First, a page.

Academic journal article Social Justice

Ethnography and the Governance of Il/legality: Some Methodological and Analytical Reflections

Academic journal article Social Justice

Ethnography and the Governance of Il/legality: Some Methodological and Analytical Reflections

Article excerpt

This article focuses on some of the contributions and pos sibili ties of ethnography in relation to the study of the governance of il/legality: that is, the ways in which societies understand and act on crime, punishment, security, and law. It represents neither a comprehensive treatise on ethnography nor a methodological how-to guide. (1) Rather, this article attempts an analytic and methodological reflection on ethnography vis-a-vis legal and penal governance. It asks, for instance: What contributions have ethnographic inquires made in these arenas? What possibilities might this methodological approach open? How can ethnography contribute to expanding and deepening the study of law, punishment, and governance? In what follows, we put forward a case for the value of ethnography for studying il/legality in our current moment that, we hope, will be of interest to individuals new to or considering ethnography as well as to those already utilizing it.

We conceive of ethnography as more than a methodological toolkit or set of procedures that researchers simply adopt and apply (see Coutin 2002; Nader 2002). There are multiple reasons for this. First, ethnography necessitates the formation of relationships with people who are already enmeshed in complex webs of relations, processes, and groupings (Coutin 2002), and gathering data through firsthand methods places the researcher within these webs of relations. Thus, ethnographers do not only discover and report on a field site; they inevitably influence and, at least partially, constitute what they study. Second, ethnography "is a project that develops over time" (Starr 6c Goodale 2002a, 3): It requires a considerable investment of time, and it can necessitate adapting plans, questions, or even foci as the project progresses. Third, although participant observation and interviews are at the core of ethnographic projects, these projects can and do entail other methods, such as gathering documents (Merry 2002), archival and historical research (Friedman 2002), and linguistic analysis (Collier 2002; Richland 2008). In ethnographic projects, methods "become eclectic because a loyalty to a single technique, even participant observation, commonly stultifies research" (Nader 2002, 192). Lastly, practicing ethnography in legal and penal settings requires careful consideration of the ethical issues involved, including the often complex relationship between researcher and research subject/participant as well as a recognition of the ways in which research is inextricable from the politics of knowledge and power (Coutin 2002; Marcus & Fisher 1999). (2) Ethnography certainly entails a set of practices for gathering data--although they are more diverse than sometimes acknowledged--but this article focuses more on ethnography as a modality for engaging with complex phenomena, opening new or underexplored lines of inquiry, developing theory and critical thought, and intervening in the social world in different ways.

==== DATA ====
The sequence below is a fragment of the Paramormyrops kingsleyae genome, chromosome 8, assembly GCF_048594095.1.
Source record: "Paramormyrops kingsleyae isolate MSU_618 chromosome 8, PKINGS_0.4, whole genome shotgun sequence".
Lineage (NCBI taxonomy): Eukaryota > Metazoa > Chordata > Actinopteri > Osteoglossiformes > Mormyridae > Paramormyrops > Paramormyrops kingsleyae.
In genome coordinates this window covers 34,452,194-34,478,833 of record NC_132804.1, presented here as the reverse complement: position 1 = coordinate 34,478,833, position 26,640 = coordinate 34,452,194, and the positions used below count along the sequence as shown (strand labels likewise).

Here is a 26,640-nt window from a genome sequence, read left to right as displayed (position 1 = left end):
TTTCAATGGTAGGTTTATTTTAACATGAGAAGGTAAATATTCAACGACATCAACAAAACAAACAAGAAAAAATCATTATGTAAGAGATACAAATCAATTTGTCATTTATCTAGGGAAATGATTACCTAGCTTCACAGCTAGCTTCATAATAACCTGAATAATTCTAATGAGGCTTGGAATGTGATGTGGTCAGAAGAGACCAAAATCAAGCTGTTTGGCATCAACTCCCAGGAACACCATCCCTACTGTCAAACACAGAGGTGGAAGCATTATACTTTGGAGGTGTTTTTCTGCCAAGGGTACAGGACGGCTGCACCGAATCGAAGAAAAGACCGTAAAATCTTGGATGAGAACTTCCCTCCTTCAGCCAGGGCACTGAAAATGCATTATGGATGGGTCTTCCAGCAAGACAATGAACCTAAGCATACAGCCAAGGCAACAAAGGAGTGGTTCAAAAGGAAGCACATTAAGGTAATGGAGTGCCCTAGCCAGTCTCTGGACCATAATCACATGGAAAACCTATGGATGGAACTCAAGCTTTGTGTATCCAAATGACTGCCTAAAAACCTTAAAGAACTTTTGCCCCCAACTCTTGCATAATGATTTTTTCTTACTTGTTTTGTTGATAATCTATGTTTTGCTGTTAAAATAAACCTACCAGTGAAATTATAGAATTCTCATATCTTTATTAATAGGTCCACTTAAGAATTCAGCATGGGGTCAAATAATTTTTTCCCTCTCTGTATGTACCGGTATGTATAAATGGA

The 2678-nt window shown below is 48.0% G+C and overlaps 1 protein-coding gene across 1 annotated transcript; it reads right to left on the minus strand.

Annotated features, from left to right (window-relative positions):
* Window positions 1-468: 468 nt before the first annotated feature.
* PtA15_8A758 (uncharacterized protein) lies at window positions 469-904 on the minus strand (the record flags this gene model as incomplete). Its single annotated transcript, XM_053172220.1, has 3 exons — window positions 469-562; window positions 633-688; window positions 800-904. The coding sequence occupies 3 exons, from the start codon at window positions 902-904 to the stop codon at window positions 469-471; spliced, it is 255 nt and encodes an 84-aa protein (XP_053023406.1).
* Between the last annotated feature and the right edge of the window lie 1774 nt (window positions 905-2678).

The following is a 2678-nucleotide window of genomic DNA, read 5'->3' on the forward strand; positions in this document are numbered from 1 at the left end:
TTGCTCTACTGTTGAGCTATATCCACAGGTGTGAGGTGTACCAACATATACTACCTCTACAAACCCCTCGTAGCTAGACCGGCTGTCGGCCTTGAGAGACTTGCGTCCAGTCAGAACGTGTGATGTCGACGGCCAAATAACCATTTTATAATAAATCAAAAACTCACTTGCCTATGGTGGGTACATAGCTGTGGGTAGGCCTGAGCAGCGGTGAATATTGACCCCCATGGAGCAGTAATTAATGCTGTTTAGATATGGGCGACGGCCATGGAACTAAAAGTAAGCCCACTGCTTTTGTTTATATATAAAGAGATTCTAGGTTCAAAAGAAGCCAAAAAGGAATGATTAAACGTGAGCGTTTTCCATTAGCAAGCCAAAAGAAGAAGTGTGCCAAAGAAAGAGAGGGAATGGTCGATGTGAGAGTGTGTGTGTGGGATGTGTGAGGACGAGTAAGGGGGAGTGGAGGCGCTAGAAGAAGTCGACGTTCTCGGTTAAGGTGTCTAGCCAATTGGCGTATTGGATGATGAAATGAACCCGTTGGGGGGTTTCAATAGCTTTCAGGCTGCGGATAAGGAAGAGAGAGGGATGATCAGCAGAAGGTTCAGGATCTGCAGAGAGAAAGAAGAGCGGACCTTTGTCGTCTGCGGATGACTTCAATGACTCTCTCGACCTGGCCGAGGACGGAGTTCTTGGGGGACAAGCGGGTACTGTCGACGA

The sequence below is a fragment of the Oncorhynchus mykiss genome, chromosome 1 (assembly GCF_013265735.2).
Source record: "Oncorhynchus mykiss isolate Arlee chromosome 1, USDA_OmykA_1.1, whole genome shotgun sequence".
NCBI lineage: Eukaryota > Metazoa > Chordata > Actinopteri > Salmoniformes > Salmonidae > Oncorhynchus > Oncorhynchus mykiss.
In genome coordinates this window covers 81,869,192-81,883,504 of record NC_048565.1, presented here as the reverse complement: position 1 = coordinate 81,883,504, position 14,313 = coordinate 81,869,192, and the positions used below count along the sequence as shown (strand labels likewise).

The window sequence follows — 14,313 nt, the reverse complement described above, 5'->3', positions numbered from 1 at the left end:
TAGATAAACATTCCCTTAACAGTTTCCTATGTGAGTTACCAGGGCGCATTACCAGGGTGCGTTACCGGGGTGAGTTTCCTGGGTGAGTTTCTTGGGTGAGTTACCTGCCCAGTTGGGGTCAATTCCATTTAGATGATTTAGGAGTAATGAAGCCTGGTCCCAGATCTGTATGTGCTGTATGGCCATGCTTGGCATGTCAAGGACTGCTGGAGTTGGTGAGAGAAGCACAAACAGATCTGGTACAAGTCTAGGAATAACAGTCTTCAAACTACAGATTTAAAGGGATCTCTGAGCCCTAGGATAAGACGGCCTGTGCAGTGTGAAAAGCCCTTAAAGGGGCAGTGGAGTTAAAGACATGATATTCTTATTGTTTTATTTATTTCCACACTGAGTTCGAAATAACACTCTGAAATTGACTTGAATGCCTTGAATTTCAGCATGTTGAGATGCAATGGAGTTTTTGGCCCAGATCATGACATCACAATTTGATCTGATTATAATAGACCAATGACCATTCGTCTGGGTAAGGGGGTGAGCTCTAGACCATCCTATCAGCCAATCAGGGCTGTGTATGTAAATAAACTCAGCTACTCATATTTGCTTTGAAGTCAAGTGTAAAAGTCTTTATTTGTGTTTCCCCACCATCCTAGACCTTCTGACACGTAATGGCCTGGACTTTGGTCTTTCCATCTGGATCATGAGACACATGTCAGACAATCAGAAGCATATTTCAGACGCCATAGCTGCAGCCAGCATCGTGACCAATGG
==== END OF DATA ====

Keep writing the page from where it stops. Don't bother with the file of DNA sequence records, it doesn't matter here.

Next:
Penality: Embracing Mess and Entanglement

Before focusing on the place and potential of ethnography, a few words about our areas of substantive interest are in order. In particular, we focus on the relatively recent blossoming of scholarship exploring the complexity, diversity, and diffuseness of the governance of crime. Of course, recognizing multiformity in this realm is nothing new: Various observers have, for some time, called attention to the entangled nature and dispersed operations of societal efforts to govern il/legality. In a foundational text, for instance, Durkheim (1893/2014) highlighted that crime control practices are thoroughly social practices deeply interconnected with, and reflective of, other social facts and forces. Rusche and Kirchheimer (1939/2009) called attention to linkages between political economy (e.g., labor surpluses or shortages) and punishment. Foucault (1977, 2009) enjoined readers to explore penal phenomena both within and beyond the walls of the prison and conceptualized punishment as a "carceral archipelago": a diverse and extensive array of institutions, practices, and logics. …

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